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Guide launched on how Allied Health Professionals can support care homes

AHPs can support a wide range of issues that can lead to hospitalisation and primary care referral

Published on 1st August 2019

Allied Health Professionals can support care homes with a wide range of issues that can lead to hospitalisation to reduce demand of those services, a report has suggested.

A report by NHS England and NHS Improvement 'Quick Guide: allied health professionals enhancing health for people in care homes' says that AHPs should consider multi-professional approaches to support for care homes with high levels of demand on NHS services.

"AHPs can support a wide range of issues that can lead to hospitalisation and primary care referral including malnutrition, dysphagia, falls and palliative care leading to reductions in demand," said the report.

Care homes should also review ease of access to AHP services. AHPs should support care homes to understand which AHP service they need, how to refer their residents and enable care homes to make referrals without intervention from primary care colleagues, which can help to free up limited primary care resources.

The report warns that there is variation in access criteria for care home residents compared to people livingin their own homes. This leads to people in care homes not always being able to access timely AHP services. It encourages health and social care commissioners and providers to review local commissioning arrangements and access to ensure clarity of responsibility and where referral thresholds exist, that these are appropriate.

The publication also outlines that care home residents can find it unsettling attending hospital or outpatient settings and it also creates pressure for care homes in providing an escort for their resident. AHP provider services are encouraged to review their processes for care home residents to ensure when attendance is necessary, disruption is minimised.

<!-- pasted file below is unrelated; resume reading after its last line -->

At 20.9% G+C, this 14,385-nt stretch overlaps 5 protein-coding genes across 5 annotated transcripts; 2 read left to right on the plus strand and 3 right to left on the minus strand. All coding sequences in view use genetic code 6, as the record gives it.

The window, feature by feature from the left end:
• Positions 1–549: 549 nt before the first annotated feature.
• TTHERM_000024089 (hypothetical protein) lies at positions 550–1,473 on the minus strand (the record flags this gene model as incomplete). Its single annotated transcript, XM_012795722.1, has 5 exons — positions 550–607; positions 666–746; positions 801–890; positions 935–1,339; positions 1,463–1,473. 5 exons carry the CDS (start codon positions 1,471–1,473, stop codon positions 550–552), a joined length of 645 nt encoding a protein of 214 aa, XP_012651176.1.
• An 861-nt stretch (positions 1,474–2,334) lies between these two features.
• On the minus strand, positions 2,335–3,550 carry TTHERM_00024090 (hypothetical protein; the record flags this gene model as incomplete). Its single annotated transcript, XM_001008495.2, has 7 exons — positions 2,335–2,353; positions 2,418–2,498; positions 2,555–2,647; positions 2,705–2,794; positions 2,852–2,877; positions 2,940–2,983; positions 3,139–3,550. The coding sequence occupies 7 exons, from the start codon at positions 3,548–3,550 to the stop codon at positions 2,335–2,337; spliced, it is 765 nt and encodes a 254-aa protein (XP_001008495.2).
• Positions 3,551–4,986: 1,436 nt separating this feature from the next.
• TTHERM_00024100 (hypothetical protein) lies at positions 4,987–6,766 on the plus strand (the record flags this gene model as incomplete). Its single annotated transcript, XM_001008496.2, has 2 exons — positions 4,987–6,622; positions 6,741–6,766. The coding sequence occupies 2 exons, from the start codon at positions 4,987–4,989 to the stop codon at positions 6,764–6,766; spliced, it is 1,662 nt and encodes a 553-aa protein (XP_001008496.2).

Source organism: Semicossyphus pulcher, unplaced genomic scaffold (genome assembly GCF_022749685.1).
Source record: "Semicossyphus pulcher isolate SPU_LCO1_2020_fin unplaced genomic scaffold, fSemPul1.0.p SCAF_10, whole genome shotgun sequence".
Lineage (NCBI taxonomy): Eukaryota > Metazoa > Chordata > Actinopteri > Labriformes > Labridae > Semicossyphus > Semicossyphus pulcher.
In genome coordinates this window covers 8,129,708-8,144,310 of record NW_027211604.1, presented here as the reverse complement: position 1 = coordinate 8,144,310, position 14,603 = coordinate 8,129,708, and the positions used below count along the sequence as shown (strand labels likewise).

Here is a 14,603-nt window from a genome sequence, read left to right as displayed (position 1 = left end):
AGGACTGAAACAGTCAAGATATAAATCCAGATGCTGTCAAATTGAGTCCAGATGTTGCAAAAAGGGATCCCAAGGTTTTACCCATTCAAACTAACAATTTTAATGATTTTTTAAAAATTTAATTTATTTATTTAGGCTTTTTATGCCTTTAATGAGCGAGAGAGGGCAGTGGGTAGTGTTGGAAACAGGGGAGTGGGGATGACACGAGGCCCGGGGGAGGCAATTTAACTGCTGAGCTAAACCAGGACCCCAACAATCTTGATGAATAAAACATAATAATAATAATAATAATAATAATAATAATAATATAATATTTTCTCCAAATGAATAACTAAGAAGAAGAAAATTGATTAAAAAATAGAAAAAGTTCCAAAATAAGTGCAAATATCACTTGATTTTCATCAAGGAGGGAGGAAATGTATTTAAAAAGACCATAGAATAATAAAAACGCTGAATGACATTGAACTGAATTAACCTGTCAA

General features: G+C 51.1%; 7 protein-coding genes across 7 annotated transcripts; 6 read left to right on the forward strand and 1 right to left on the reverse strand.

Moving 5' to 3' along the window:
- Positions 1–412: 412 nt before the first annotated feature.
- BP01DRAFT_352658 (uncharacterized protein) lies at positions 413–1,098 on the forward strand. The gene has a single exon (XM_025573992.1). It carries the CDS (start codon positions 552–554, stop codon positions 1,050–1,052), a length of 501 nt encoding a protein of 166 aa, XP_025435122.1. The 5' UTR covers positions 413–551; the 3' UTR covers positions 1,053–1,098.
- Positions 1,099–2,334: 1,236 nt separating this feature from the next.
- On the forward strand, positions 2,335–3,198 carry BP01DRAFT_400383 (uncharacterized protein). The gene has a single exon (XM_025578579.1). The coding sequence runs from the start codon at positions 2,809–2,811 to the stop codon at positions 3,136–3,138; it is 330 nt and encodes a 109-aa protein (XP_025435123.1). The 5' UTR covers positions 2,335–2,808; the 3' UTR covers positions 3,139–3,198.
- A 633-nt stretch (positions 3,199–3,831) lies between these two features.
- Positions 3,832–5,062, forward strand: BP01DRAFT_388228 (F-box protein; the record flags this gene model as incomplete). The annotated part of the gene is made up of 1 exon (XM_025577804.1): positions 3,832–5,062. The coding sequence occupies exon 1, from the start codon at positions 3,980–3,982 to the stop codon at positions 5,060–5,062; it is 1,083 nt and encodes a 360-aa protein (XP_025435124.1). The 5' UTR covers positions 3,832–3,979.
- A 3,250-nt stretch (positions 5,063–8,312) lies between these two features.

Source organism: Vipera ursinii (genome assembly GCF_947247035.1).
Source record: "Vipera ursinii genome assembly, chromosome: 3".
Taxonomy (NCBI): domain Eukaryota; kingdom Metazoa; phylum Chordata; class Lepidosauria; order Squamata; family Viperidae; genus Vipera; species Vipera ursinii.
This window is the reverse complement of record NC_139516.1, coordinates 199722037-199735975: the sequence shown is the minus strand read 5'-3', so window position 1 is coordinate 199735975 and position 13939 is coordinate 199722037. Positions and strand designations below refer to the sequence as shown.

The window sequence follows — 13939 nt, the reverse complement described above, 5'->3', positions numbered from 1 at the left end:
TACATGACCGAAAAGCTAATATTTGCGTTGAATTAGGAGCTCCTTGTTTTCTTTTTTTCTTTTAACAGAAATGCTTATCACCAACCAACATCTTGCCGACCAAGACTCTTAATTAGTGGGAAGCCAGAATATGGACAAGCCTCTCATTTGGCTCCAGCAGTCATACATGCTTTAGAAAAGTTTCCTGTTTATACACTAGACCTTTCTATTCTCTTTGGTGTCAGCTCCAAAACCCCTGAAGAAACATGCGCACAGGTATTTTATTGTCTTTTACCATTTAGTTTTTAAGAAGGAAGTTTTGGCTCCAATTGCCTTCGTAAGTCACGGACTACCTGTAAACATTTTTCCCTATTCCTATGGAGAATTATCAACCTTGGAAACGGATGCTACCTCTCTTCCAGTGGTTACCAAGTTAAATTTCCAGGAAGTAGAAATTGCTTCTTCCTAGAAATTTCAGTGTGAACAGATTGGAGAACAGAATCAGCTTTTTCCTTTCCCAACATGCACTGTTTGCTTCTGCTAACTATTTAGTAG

For example, there should be liaison between paramedics and medical imaging departments to ensure imaging is undertaken promptly which will ensure the care home resident to be taken straight home, or for therapeutic radiography preparatory medicines being delivered in the care home setting reducing the length of time the care home resident needed to be in the department.

This document also highlights a variety of examples of whole home approaches focussed on providing education and training in addition to one–to-one interventions.

It also suggests that care homes are supported to take structured approaches to common health issues to support demand management. "Through the integration of activities and interventions into the daily routines of care home residents, care homes can reduce the need for professional intervention," said the report.

The report also highlights NHS England’s Commissioning guidance for rehabilitation which provides evidence and examples of good practice, along with practical advice to commission good quality rehabilitation.

The report is a supporting publication for the AHPs into Action programme. It aims to support AHPs and service leaders to meet the priorities and ambitions for care home residents detailed in the NHS Long Term Plan.

Julia Scott, RCOT Chief Executive said: “Occupational therapists alongside other Allied Health Professionals play a key role in making sure residents of care homes receive the best possible care, and the Royal College advised on some of the key areas of the guide. Our recent ‘Care Homes and Equipment’ guide assists occupational therapists with helping to implement the timely provision of equipment and improve the quality of life for residents.

“Improving healthcare in care homes is a vital part of the NHS Long Term Plan and the new guide focuses on the best practice of nutrition and hydration, end of life and dementia care and rehabilitation and reablement. These are areas where occupational therapists play an important role," she concluded.

'Quick Guide: allied health professionals enhancing health for people in care homes'

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